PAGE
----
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Are there any useful characterisation of categories whose auto-equivalences are all naturally isomorphic to the identity? For example, I read in this thread, What are the auto-equivalences of the category of groups? , that the category of groups is one such category. Is there some nice general property that I can use to check whether or not a category admits of auto-equivalences that are not naturally isomorphic to the identity? If not, it'd be useful just to find some more interesting examples of categories with this property.

More specifically, what examples (if any) are there of auto-equivalences that send every object to an isomorphic object but are not naturally isomorphic to the identity? For instance, I know that any auto-equivalence of SETS must send every object to an isomorphic object, but is it true that any such equivalence is naturally isomorphic to the identity? If so, is this a general property of toposes or just a special case?

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    $\begingroup$ If your category is a group G, then autoequivalences up to natural isomorphism are in bijection with the group of outer automorphisms Out(G). $\endgroup$ – Phil Tosteson Jun 26 '17 at 17:08
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    $\begingroup$ In particular, an outer automorphism of a group G induces an automorphism of the corresponding one-object groupoid BG that is not naturally isomorphic to the identity, but which sends the unique object to an isomorphic one (namely itself). $\endgroup$ – Mike Shulman Jun 27 '17 at 11:12
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    $\begingroup$ If $C$ is the category of finite sets with $6$ objects with bijections as morphisms, then $C$ has an auto-equivalence which takes a six-element set $X$ to its set of pentads (a "pentad" being a partition of the complete graph with vertex set $X$ into $5$ so that no two edges sharing a vertex are in the same class), which also has $6$ elements and is functorial in $X$. This auto-equivalence is not isomorphic to the identity. Conversely, for $n\neq 6$, the category of $n$-element sets and bijections has no non-trivial auto-equivalence. $\endgroup$ – Gro-Tsen Jun 27 '17 at 22:27
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Since you mention toposes, it may be worth pointing out a simple example of a topos that admits a nonidentity automorphism: $\mathrm{Set}\times\mathrm{Set}$ has an automorphism that swaps the two copies.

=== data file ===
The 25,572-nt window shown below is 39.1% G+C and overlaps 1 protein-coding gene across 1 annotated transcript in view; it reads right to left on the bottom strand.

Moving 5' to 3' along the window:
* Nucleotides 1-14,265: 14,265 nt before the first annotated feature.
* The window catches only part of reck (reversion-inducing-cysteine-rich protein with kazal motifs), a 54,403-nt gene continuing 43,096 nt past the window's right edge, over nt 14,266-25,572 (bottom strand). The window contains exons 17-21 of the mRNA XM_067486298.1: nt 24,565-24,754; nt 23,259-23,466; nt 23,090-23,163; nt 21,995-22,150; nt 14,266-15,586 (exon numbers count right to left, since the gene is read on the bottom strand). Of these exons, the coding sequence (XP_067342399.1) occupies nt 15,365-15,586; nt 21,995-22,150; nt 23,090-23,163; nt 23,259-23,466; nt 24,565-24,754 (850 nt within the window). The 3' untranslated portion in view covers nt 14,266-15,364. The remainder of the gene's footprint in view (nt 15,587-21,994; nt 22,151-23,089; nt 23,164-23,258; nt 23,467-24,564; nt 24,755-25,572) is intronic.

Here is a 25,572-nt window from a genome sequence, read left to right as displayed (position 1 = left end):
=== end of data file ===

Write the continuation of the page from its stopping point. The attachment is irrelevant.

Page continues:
On the other hand, the proof that every automorphism of $\mathrm{Set}$ is the identity can be internalized to show that every indexed automorphism of any topos $\mathcal{E}$ is the identity. Here an "indexed automorphism" consists of automorphisms $\mathcal{E}/X \simeq \mathcal{E}/X$ for all $X\in\mathcal{E}$ that commute appropriately with the pullback functors $f^*:\mathcal{E}/Y \to \mathcal{E}/X$. Informally, since every topos "thinks that it is the category of sets", it also "thinks that every automorphism of itself is the identity". The argument is basically the same: in the world of $\mathcal{E}$-indexed categories, $\mathcal{E}$ itself is the free cocompletion of 1.

Similarly, if $\mathcal{V}$ is a complete and cocomplete closed symmetric monoidal category, then every $\mathcal{V}$-enriched automorphism of $\mathcal{V}$ is the identity. The proof is again the same: in the world of $\mathcal{V}$-enriched categories, $\mathcal{V}$ itself is the free cocompletion of 1.

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(This is essentially a more elementary rephrasing of what’s in Fosco Loregian’s answer.)

For instance, I know that any auto-equivalence of SETS must send every object to an isomorphic object, but is it true that any such equivalence is naturally isomorphic to the identity?